Mika Wendelius at 14-Sep-12 15:28pm
   
Basically this is for a project I'm working with which includes compression and encryptions so a good guess :)
 
As a spin-off I was thinking about using it on the article I updated: Encrypting a dataset using AES, including compression[^] but then I decided not to, since I believe that it would have (possibly) been harder to read.
Andrew Rissing at 14-Sep-12 15:58pm
   
Cool. I will say though that GZipStream and CryptoStream both dispose of any Stream objects passed to them, so the use of layered using statements would be redundant. Worst case scenario, if the dispose method failed to complete successfully (an entirely exceptional situation here), the finalize method would eventually kick in as a saving grace.
 
Food for thought.
Mika Wendelius at 14-Sep-12 16:05pm
   
Thanks, that's really messing my brains in late Friday night (local time) :)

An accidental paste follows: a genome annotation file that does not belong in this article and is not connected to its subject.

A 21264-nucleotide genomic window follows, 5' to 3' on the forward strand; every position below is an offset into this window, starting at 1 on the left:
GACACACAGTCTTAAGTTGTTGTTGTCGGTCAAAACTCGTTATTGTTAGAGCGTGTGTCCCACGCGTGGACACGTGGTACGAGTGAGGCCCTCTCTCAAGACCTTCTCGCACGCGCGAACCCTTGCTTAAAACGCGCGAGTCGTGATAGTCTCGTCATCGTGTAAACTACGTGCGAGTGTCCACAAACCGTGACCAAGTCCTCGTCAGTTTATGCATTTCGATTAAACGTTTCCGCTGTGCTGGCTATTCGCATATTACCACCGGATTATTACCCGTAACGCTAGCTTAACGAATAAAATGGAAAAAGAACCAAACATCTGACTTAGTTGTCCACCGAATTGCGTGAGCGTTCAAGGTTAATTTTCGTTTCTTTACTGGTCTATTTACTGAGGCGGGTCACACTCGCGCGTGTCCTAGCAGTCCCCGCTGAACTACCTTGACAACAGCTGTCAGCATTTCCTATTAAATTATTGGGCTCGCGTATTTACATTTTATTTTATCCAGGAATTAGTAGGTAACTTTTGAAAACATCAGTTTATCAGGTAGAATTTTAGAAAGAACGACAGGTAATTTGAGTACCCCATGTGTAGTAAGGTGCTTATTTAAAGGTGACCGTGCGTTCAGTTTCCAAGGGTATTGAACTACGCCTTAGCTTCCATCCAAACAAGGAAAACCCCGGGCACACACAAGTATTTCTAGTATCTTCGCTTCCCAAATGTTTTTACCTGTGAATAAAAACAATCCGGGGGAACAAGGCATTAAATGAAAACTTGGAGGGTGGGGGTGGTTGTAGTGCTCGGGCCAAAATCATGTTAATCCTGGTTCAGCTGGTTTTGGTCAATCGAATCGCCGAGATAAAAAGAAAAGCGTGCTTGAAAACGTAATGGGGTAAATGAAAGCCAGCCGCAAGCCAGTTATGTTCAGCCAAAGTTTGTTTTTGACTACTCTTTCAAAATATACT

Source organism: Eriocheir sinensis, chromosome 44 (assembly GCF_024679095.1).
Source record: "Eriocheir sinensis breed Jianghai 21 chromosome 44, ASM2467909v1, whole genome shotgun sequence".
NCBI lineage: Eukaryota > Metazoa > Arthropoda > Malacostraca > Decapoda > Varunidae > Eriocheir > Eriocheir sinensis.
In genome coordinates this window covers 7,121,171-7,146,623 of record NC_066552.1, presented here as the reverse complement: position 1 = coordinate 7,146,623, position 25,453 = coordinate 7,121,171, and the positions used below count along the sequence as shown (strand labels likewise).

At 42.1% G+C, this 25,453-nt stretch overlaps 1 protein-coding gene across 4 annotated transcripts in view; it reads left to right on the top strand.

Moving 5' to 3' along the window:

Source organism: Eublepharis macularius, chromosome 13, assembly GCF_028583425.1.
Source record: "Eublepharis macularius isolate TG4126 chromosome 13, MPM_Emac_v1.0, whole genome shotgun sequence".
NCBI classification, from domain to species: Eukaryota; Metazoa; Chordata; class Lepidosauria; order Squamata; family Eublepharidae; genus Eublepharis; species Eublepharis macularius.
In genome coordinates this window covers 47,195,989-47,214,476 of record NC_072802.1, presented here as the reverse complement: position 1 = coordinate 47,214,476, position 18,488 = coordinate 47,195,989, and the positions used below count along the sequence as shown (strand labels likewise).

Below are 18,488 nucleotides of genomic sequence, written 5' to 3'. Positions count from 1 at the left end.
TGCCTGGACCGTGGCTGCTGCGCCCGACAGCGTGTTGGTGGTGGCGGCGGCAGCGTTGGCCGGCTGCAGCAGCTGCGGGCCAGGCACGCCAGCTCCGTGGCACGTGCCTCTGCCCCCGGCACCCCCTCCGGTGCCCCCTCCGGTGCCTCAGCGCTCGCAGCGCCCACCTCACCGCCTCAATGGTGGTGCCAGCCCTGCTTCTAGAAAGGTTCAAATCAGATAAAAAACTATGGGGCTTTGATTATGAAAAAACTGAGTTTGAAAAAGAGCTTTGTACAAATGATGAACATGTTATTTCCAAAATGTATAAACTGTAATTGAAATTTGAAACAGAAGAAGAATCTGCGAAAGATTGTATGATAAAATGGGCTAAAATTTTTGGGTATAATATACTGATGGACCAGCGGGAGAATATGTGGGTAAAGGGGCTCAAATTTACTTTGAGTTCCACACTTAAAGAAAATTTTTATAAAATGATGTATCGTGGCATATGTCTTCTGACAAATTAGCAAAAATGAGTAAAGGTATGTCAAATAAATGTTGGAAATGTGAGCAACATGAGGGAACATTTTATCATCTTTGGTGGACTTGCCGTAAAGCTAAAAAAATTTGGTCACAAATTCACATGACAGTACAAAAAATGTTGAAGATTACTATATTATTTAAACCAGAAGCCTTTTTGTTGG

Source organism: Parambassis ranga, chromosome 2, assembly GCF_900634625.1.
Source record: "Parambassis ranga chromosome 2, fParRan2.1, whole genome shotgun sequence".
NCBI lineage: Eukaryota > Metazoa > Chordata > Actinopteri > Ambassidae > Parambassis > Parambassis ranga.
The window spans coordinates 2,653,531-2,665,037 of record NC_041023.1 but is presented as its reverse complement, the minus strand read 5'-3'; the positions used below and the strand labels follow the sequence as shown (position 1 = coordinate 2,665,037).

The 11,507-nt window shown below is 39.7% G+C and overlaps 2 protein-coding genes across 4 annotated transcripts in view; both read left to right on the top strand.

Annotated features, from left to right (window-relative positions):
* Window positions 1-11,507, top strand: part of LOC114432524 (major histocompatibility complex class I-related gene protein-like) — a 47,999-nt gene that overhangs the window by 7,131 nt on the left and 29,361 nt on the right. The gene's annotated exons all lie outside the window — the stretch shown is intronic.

Now professionally, yes you're right, it would be redundant but since they are disposed in correct order I also think that the finalizer will handle the situation :)
Andrew Rissing at 14-Sep-12 16:13pm
   
Either way, they would be handled properly. The finalizer would be only called if Dispose was somehow missed.
 
It is up to you whether or not to use the additional using statements for completeness, but ultimately they really shouldn't be necessary.
 
Anyways, enjoy the weekend. I'll be there shortly myself.
Mika Wendelius at 14-Sep-12 16:14pm
   
That's true. Have a nice weekend!
Sergey Alexandrovich Kryukov at 14-Sep-12 14:26pm
   
I did not know you posted this as an answer as well -- it was a good idea of you to do so. My 5.
--SA
Andrew Rissing at 14-Sep-12 15:16pm
   
Thanks. :)
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Solution 3